Using Social Media: Is it therapeutic?

Photo by rawpixel.com from Pexels

Photo by rawpixel.com from Pexels


There are many health benefits to social interaction and belonging. To learn more, see our article Four Surprising Benefits of Social Wellness. Many people, however, may not have the time in their hectic schedules and among many responsibilities to reap these benefits.  They also may not feel comfortable talking to their friends and families about some personal issues, nor feel like journaling is for them. One outlet they may instead turn to is social media.

Social media has both supported and led to the detriment of social interaction. On the one hand, there are many social wellness benefits of social media, including its ability to connect, educate, and help others. [1] Specifically, “results from hierarchical regression analyses indicated that individuals' use of communication apps was helpful for increasing social capital and that this effect of using communication apps was stronger among those of the millennial generation than among older users. Moreover, bonding and bridging social capital was found to reduce individuals' social isolation significantly.” [2] Even self-harm and suicide websites can be, “sources of empathy and understanding, as communities, and as a way of coping with social and psychological distress. These discourses gave users access to important, socially valued identities, such as being understood, belonging to a community and coping with their problems.” [3] Under these circumstances, social media can indeed be therapeutic for people seeking belonging and social support.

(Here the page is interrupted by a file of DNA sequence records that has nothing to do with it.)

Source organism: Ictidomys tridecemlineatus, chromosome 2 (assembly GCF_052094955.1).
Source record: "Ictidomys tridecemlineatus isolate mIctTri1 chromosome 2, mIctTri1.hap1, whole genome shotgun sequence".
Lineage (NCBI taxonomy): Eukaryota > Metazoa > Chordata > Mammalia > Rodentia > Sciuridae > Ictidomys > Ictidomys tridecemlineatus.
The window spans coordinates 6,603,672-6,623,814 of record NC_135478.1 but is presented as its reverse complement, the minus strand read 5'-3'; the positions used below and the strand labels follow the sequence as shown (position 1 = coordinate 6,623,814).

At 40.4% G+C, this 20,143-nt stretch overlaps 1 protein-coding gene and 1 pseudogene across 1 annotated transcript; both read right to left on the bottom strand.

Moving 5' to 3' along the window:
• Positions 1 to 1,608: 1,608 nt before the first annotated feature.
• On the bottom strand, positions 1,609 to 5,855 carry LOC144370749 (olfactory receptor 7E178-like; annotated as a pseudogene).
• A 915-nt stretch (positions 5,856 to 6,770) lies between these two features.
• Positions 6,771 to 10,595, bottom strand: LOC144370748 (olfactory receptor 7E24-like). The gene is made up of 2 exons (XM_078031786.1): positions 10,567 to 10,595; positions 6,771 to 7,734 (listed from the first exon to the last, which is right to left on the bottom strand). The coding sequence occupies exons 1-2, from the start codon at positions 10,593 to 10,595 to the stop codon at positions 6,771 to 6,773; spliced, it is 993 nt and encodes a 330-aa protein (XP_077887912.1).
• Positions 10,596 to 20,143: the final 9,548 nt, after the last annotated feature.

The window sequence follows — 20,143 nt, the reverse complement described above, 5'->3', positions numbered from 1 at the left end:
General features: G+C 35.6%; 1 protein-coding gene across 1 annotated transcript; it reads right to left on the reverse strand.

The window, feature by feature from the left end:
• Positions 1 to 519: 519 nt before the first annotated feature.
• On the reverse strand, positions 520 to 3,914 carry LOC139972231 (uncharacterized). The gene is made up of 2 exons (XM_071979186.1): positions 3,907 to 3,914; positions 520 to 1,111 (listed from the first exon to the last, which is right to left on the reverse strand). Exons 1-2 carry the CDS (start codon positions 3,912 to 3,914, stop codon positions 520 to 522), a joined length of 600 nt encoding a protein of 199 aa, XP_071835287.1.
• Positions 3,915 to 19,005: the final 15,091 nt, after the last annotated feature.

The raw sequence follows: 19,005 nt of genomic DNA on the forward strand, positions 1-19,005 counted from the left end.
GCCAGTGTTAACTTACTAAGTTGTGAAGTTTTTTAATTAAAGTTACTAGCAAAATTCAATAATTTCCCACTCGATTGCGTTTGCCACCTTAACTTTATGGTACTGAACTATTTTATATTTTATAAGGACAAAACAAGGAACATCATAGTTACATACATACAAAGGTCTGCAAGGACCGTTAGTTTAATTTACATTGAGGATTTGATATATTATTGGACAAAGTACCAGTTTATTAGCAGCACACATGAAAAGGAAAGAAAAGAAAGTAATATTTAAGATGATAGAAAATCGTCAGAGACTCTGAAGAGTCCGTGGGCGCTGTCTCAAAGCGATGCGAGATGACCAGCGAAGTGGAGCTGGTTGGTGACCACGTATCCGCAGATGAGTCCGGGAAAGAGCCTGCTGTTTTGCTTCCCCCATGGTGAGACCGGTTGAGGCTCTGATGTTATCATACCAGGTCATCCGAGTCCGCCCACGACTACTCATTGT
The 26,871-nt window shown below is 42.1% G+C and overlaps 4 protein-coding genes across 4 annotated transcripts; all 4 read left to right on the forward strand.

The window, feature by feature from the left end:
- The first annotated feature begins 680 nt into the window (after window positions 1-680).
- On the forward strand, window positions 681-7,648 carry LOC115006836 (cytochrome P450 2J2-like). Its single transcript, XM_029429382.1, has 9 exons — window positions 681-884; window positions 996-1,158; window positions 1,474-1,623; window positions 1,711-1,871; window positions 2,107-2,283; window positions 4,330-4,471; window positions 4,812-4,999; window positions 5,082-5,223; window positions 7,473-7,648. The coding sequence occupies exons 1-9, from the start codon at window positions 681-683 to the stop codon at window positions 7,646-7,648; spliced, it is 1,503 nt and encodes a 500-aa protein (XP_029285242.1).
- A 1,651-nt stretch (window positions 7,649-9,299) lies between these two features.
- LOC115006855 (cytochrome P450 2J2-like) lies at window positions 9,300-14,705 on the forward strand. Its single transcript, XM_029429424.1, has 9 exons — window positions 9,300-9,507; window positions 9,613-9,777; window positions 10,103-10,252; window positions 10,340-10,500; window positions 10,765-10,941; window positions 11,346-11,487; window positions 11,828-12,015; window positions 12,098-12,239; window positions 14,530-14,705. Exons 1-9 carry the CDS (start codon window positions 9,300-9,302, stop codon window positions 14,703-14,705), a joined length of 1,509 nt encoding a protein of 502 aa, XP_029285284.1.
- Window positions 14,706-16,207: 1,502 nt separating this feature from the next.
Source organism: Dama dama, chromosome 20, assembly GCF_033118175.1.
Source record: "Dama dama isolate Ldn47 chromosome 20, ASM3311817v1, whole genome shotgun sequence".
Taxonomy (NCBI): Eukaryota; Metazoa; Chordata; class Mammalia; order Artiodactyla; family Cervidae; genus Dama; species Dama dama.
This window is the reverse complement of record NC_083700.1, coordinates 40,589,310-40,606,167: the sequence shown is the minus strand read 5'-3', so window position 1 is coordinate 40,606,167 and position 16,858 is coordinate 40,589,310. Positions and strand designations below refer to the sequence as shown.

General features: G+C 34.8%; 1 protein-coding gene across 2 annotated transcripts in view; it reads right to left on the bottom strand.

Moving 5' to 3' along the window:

On the other hand, there are also many harmful effects of social media. The major drawbacks of social media use include sleep deprivation, mental health issues, and depression. Among teens, “adolescents who used social media more - both overall and at night - and those who were more emotionally invested in social media experienced poorer sleep quality, lower self-esteem and higher levels of anxiety and depression.” [4] These effects don’t only apply to younger people, though.

To see how screen time affects sleep of all ages, see our How Important is Sleep for Wellness? article.

Self-esteem, specifically, is affected because “recent correlational studies reveal that social media use is linked to body image and appearance concerns among both men and women.” [5] Much of this results in dissatisfaction with high standards of beauty proliferating on these platforms. And “the development of unhealthy weight control practices can result from body dissatisfaction, such as strict or chronic dieting, excessive exercise, and steroid use” [6] Nonetheless, these platforms are aware of these problems and taking active measures to curb unhealthy practices. For instance, over a year ago, “Instagram… banned hashtags such as ‘thinspiration’ and ‘proanorexia’ because Instagram views them as actively promoting self‐harm.” [7] Beyond self-esteem, though, social media use has also been associated with mental health issues.